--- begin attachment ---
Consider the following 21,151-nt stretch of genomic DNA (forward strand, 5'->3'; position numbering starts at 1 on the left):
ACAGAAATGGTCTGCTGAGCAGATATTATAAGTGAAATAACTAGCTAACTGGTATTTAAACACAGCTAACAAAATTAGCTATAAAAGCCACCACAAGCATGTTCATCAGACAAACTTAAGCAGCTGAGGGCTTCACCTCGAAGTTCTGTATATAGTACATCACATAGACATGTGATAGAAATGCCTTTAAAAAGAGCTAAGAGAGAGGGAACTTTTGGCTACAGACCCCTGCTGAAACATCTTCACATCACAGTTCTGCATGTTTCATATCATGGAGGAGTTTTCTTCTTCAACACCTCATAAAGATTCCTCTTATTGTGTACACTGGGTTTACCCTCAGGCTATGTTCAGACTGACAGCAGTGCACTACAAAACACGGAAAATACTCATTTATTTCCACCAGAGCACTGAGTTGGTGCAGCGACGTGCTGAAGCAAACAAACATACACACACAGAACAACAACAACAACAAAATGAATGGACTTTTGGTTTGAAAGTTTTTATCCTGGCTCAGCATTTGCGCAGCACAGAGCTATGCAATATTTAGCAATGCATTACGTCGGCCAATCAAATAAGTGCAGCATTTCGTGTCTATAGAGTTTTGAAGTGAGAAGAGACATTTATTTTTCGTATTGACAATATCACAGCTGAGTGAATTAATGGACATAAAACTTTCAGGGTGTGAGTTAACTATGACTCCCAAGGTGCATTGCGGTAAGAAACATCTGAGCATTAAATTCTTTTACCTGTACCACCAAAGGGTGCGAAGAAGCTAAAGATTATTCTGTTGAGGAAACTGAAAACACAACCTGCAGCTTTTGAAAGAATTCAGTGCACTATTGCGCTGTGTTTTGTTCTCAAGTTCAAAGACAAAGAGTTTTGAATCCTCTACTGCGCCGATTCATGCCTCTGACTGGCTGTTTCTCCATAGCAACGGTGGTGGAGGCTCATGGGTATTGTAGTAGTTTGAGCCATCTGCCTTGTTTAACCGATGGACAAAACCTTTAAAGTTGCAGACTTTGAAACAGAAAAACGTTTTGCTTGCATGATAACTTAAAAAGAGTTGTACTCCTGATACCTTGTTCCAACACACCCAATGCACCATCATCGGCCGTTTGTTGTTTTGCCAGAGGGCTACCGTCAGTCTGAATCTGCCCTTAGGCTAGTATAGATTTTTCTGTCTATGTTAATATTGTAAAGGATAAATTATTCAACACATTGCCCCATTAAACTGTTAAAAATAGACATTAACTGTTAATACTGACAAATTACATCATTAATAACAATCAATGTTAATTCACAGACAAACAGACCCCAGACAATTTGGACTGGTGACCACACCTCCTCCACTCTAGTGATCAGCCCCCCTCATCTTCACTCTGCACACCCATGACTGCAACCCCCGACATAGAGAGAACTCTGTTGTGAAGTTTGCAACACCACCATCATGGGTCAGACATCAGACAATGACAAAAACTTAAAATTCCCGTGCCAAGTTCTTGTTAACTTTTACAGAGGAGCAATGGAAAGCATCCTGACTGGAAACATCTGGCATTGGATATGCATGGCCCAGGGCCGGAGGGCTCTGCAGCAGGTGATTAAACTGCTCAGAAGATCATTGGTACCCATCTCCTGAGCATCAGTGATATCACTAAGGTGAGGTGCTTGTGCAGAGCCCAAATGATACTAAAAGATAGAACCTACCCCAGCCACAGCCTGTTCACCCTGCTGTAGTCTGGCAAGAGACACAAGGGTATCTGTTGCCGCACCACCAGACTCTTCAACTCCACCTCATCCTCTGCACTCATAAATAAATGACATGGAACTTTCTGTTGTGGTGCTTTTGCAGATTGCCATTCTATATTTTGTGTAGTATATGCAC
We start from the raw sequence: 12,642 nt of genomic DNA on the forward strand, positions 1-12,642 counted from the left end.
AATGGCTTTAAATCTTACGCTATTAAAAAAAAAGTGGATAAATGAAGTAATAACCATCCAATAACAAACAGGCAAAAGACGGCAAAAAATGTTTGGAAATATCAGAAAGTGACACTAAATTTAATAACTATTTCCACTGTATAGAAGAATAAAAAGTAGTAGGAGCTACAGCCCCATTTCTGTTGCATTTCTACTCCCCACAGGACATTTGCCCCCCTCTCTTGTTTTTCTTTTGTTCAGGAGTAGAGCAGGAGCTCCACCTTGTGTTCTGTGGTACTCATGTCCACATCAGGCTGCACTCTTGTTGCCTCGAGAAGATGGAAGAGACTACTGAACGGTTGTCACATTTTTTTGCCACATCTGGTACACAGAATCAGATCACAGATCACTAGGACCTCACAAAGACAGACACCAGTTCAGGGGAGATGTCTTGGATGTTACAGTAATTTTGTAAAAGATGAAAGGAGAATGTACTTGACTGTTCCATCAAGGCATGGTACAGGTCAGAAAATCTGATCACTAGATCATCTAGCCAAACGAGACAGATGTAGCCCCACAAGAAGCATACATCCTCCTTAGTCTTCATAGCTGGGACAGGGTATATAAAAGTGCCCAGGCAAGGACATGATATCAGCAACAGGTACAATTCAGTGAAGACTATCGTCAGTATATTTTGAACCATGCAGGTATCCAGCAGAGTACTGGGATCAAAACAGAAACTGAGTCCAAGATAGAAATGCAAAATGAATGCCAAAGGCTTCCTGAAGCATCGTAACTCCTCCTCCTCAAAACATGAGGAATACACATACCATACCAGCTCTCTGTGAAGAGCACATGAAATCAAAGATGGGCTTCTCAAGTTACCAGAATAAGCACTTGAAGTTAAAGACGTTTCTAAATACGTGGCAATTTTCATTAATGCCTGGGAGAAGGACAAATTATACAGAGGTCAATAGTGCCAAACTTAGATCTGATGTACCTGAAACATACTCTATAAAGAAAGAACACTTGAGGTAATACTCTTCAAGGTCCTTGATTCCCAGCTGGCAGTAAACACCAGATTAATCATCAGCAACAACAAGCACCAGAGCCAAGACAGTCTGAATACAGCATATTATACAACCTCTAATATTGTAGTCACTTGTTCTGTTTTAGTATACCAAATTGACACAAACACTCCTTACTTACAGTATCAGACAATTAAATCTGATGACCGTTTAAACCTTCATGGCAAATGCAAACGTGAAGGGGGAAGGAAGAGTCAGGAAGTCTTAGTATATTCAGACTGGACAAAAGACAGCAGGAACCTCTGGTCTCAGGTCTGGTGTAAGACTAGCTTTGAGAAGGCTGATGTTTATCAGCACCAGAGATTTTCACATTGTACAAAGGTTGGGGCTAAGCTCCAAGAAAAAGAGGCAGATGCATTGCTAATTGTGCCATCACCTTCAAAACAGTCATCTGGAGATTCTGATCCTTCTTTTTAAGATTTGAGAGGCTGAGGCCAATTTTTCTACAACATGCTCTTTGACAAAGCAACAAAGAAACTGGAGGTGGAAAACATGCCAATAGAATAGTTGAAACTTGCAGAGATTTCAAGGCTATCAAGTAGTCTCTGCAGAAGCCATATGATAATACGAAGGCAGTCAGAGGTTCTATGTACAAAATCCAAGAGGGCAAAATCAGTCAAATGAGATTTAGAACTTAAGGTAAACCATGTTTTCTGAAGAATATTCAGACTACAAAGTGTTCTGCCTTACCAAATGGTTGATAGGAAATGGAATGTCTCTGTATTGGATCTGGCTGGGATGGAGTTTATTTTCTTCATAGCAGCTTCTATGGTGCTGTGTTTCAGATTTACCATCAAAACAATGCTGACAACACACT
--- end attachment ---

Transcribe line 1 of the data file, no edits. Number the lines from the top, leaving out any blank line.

Consider the following 21,151-nt stretch of genomic DNA (forward strand, 5'->3'; position numbering starts at 1 on the left):